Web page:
MP asks Boris Johnson 'when is he coming for me?' in angry deportations row

Tory MPs shouted ‘disgrace’ as the PM demanded Imran Hussain withdraw the ‘shameful’ remark at PMQs – the MP had said a new Bill could see him stripped of citizenship

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Labour MP Imran Hussain questions Boris Johnson on the Nationality and Borders Bill 2021

An MP sparked a furious PMQs row over deportations after asking Boris Johnson : “When is he coming for me?”.

Tory MPs shouted “disgrace” when Labour’s Imran Hussain said the Nationality and Borders Bill could see him and other black and minority ethnic Brits stripped of their citizenship.

It comes hours after Parliament’s Joint Committee on Human Rights warned the Bill is “littered” with measures which are “incompatible” with human rights law.

It also also allows asylum seekers to be processed offshore and proposes a two-tier system in which refugees who cross the Channel in small boats would have fewer rights to apply for sanctuary.

Yet Boris Johnson hit back angrily at the Bradford East MP, saying his comment was “absolutely shameful” and “he should withdraw it”.

Boris Johnson hit back angrily at the Bradford East MP, saying his comment was “absolutely shameful” and “he should withdraw it”

Mr Hussain pressed the Prime Minister at PMQs on the Bill, which will enter its final Commons stages in the coming months.

He said: “My grandfather along with thousands of others came to this country 70 years ago working seven days a week in squalid conditions to help rebuild this country.

“Yet now the Home Secretary’s Nationality and Borders Bill means she can revoke our British citizenship and deport us for even the most minor wrongdoings.

“Given the Government and the Home Office’s horrific track record with the treatment of minorities, the hostile environment and the Windrush scandals, let me ask the Prime Minister the burning question that is now on the lips of everyone from a BAME background right across the country.

“When is he coming for me?”

People crossing the Channel in small boats would be deprived of asylum rights under the Bill



Amid angry shouts from Tory MPs, the Prime Minister said Mr Hussain should “look at the Conservative frontbench today” and “withdraw what he just said”.

He added: “He should withdraw it, what he said is absolutely shameful and, as he knows full well, the Borders Bill does nothing of the kind.

“It helps us to fight the evil gangs who are predating on people’s willingness to cross the Channel in un-seaworthy boats.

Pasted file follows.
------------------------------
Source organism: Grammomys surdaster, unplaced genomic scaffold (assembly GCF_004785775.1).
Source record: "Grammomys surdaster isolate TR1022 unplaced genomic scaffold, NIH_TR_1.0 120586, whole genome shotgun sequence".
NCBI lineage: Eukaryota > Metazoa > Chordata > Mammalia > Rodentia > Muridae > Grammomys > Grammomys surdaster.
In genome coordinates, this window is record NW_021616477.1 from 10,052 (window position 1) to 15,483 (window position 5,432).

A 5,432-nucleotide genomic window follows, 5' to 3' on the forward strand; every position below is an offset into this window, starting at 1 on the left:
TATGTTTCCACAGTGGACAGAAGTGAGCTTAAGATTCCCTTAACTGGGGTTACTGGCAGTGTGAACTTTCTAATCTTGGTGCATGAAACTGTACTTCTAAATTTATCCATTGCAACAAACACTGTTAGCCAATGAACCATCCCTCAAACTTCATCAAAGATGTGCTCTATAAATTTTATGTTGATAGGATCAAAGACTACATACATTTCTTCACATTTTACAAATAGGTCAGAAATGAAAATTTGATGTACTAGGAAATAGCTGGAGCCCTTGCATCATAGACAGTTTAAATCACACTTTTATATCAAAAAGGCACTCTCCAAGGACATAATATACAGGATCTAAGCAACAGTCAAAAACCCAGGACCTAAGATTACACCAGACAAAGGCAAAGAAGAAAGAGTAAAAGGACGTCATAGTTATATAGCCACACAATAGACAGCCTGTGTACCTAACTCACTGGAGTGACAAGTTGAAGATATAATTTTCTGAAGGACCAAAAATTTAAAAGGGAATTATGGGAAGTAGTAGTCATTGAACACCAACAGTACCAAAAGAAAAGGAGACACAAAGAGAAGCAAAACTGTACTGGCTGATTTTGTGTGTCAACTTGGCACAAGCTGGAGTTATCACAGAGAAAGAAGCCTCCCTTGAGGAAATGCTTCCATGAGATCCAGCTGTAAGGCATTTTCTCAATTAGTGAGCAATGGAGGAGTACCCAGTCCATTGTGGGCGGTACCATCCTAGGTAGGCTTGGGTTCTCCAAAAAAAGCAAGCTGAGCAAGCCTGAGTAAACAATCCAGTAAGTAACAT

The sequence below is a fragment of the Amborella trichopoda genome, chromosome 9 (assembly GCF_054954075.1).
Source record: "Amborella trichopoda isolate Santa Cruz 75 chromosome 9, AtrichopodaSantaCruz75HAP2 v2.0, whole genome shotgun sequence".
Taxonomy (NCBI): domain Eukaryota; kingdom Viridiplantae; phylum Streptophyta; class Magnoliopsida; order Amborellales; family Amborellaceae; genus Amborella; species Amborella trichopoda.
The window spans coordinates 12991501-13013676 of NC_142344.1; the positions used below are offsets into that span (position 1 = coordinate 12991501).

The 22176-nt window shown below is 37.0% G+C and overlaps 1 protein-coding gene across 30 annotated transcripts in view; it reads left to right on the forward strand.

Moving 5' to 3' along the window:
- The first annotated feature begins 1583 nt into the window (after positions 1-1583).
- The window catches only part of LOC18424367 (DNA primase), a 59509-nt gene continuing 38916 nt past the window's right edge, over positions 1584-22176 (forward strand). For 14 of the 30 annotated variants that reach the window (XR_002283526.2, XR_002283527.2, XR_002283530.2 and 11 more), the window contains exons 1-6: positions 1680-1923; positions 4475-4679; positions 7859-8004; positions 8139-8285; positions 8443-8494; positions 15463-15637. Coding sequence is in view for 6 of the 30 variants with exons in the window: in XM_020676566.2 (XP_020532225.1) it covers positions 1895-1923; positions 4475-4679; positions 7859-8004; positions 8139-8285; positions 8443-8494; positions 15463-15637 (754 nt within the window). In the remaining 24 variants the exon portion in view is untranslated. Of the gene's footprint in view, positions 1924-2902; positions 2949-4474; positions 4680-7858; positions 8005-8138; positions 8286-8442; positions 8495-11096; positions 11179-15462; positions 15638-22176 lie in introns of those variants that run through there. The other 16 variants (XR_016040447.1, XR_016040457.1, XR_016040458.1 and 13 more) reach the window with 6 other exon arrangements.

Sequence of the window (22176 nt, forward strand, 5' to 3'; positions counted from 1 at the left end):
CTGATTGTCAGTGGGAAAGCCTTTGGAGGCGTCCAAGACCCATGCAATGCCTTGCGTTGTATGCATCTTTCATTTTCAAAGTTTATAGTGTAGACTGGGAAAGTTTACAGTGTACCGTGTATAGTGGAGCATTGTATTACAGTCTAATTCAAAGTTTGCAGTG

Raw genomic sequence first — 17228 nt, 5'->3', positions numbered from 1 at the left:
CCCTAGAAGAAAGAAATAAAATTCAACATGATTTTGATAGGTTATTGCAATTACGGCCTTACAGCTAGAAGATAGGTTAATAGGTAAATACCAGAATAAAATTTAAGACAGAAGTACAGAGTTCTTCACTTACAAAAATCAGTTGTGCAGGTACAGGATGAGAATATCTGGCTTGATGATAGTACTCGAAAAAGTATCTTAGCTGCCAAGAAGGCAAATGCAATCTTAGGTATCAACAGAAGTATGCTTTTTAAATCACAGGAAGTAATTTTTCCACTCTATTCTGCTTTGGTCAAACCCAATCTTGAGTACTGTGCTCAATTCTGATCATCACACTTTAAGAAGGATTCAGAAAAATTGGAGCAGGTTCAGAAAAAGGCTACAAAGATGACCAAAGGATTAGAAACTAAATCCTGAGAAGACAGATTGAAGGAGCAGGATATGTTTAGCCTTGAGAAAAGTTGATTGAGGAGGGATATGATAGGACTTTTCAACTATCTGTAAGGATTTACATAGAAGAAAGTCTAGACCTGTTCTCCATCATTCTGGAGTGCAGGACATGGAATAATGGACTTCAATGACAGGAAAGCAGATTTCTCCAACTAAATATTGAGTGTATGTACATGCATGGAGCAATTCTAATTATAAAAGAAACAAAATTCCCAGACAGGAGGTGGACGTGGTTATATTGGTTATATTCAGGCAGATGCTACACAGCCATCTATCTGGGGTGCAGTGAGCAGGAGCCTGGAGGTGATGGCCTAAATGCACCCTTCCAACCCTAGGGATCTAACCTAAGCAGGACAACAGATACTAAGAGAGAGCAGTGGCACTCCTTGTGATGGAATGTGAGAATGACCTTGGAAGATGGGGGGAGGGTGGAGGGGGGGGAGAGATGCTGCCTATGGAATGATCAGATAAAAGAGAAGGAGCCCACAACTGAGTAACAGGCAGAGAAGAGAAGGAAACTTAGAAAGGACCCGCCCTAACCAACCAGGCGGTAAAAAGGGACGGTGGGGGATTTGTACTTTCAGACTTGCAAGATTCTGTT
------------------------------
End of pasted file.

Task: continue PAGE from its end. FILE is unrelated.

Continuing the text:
“And I would have thought a sensible Labour Party would support it.”

Labour MP Imran Hussain challenged the PM

Despite Mr Johnson’s comments, the Bill does propose powers to strip individuals of their British citizenship without notice.

The power to strip citizenship – used for example against Shamima Begum – already exists, but the Bill would allow it to happen without notice in some cases.

The Home Secretary could give no notice if, for example, she does “not have the information needed” to give notice, it “would not be reasonable practicable for any other reason”, or there are national security reasons.

Frances Webber, the vice-chair of the Institute of Race Relations, told the Guardian: “This amendment sends the message that certain citizens, despite being born and brought up in the UK and having no other home, remain migrants in this country.”

Maya Foa, the director of Reprieve, added: “This clause would give Priti Patel unprecedented power to remove your citizenship in secret, without even having to tell you, and effectively deny you an appeal. Under this regime, a person accused of speeding would be afforded more rights than someone at risk of being deprived of their British nationality.”

The Home Office said previously: “British citizenship is a privilege, not a right.

“Deprivation of citizenship on conducive grounds is rightly reserved for those who pose a threat to the UK or whose conduct involves very high harm.

“The nationality and borders bill will amend the law so citizenship can be deprived where it is not practicable to give notice, for example if there is no way of communicating with the person.”

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